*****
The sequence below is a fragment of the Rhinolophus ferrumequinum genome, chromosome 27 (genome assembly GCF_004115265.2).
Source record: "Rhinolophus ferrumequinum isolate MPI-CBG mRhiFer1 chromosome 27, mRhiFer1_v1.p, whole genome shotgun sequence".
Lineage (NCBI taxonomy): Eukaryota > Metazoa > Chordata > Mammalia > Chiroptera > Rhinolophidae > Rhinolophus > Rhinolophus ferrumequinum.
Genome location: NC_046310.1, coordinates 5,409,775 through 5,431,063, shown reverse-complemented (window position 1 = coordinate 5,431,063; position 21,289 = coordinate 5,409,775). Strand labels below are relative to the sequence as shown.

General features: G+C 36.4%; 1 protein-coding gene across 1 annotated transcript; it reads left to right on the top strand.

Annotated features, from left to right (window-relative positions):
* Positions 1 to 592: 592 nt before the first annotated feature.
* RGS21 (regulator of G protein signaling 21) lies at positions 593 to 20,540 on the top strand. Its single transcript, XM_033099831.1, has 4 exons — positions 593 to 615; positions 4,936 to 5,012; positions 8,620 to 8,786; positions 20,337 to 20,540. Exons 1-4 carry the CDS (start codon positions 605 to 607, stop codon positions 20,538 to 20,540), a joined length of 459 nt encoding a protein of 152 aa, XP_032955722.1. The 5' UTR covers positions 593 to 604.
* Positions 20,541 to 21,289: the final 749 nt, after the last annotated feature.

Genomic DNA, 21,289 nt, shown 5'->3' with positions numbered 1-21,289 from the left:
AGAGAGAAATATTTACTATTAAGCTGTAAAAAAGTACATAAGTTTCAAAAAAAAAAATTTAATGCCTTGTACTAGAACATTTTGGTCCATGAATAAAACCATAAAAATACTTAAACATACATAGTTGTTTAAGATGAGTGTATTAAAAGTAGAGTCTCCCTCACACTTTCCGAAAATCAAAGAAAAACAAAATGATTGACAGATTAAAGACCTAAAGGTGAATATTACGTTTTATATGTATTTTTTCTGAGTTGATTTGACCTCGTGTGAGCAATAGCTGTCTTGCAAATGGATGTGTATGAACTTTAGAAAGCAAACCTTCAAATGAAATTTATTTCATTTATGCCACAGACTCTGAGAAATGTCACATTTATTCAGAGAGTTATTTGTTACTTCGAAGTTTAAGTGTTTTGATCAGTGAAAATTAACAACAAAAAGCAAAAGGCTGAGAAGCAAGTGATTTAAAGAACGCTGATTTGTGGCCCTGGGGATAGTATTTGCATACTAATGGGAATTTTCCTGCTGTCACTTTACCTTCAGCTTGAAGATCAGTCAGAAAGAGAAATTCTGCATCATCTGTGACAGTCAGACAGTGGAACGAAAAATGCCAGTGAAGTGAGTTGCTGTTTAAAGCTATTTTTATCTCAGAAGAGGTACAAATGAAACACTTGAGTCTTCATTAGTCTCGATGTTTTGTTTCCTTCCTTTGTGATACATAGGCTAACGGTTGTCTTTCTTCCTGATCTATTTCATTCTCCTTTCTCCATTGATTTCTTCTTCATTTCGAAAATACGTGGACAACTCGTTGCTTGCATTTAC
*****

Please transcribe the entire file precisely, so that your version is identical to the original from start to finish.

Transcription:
The sequence below is a fragment of the Rhinolophus ferrumequinum genome, chromosome 27 (genome assembly GCF_004115265.2).
Source record: "Rhinolophus ferrumequinum isolate MPI-CBG mRhiFer1 chromosome 27, mRhiFer1_v1.p, whole genome shotgun sequence".
Lineage (NCBI taxonomy): Eukaryota > Metazoa > Chordata > Mammalia > Chiroptera > Rhinolophidae > Rhinolophus > Rhinolophus ferrumequinum.
Genome location: NC_046310.1, coordinates 5,409,775 through 5,431,063, shown reverse-complemented (window position 1 = coordinate 5,431,063; position 21,289 = coordinate 5,409,775). Strand labels below are relative to the sequence as shown.

General features: G+C 36.4%; 1 protein-coding gene across 1 annotated transcript; it reads left to right on the top strand.

Annotated features, from left to right (window-relative positions):
* Positions 1 to 592: 592 nt before the first annotated feature.
* RGS21 (regulator of G protein signaling 21) lies at positions 593 to 20,540 on the top strand. Its single transcript, XM_033099831.1, has 4 exons — positions 593 to 615; positions 4,936 to 5,012; positions 8,620 to 8,786; positions 20,337 to 20,540. Exons 1-4 carry the CDS (start codon positions 605 to 607, stop codon positions 20,538 to 20,540), a joined length of 459 nt encoding a protein of 152 aa, XP_032955722.1. The 5' UTR covers positions 593 to 604.
* Positions 20,541 to 21,289: the final 749 nt, after the last annotated feature.

Genomic DNA, 21,289 nt, shown 5'->3' with positions numbered 1-21,289 from the left:
AGAGAGAAATATTTACTATTAAGCTGTAAAAAAGTACATAAGTTTCAAAAAAAAAAATTTAATGCCTTGTACTAGAACATTTTGGTCCATGAATAAAACCATAAAAATACTTAAACATACATAGTTGTTTAAGATGAGTGTATTAAAAGTAGAGTCTCCCTCACACTTTCCGAAAATCAAAGAAAAACAAAATGATTGACAGATTAAAGACCTAAAGGTGAATATTACGTTTTATATGTATTTTTTCTGAGTTGATTTGACCTCGTGTGAGCAATAGCTGTCTTGCAAATGGATGTGTATGAACTTTAGAAAGCAAACCTTCAAATGAAATTTATTTCATTTATGCCACAGACTCTGAGAAATGTCACATTTATTCAGAGAGTTATTTGTTACTTCGAAGTTTAAGTGTTTTGATCAGTGAAAATTAACAACAAAAAGCAAAAGGCTGAGAAGCAAGTGATTTAAAGAACGCTGATTTGTGGCCCTGGGGATAGTATTTGCATACTAATGGGAATTTTCCTGCTGTCACTTTACCTTCAGCTTGAAGATCAGTCAGAAAGAGAAATTCTGCATCATCTGTGACAGTCAGACAGTGGAACGAAAAATGCCAGTGAAGTGAGTTGCTGTTTAAAGCTATTTTTATCTCAGAAGAGGTACAAATGAAACACTTGAGTCTTCATTAGTCTCGATGTTTTGTTTCCTTCCTTTGTGATACATAGGCTAACGGTTGTCTTTCTTCCTGATCTATTTCATTCTCCTTTCTCCATTGATTTCTTCTTCATTTCGAAAATACGTGGACAACTCGTTGCTTGCATTTAC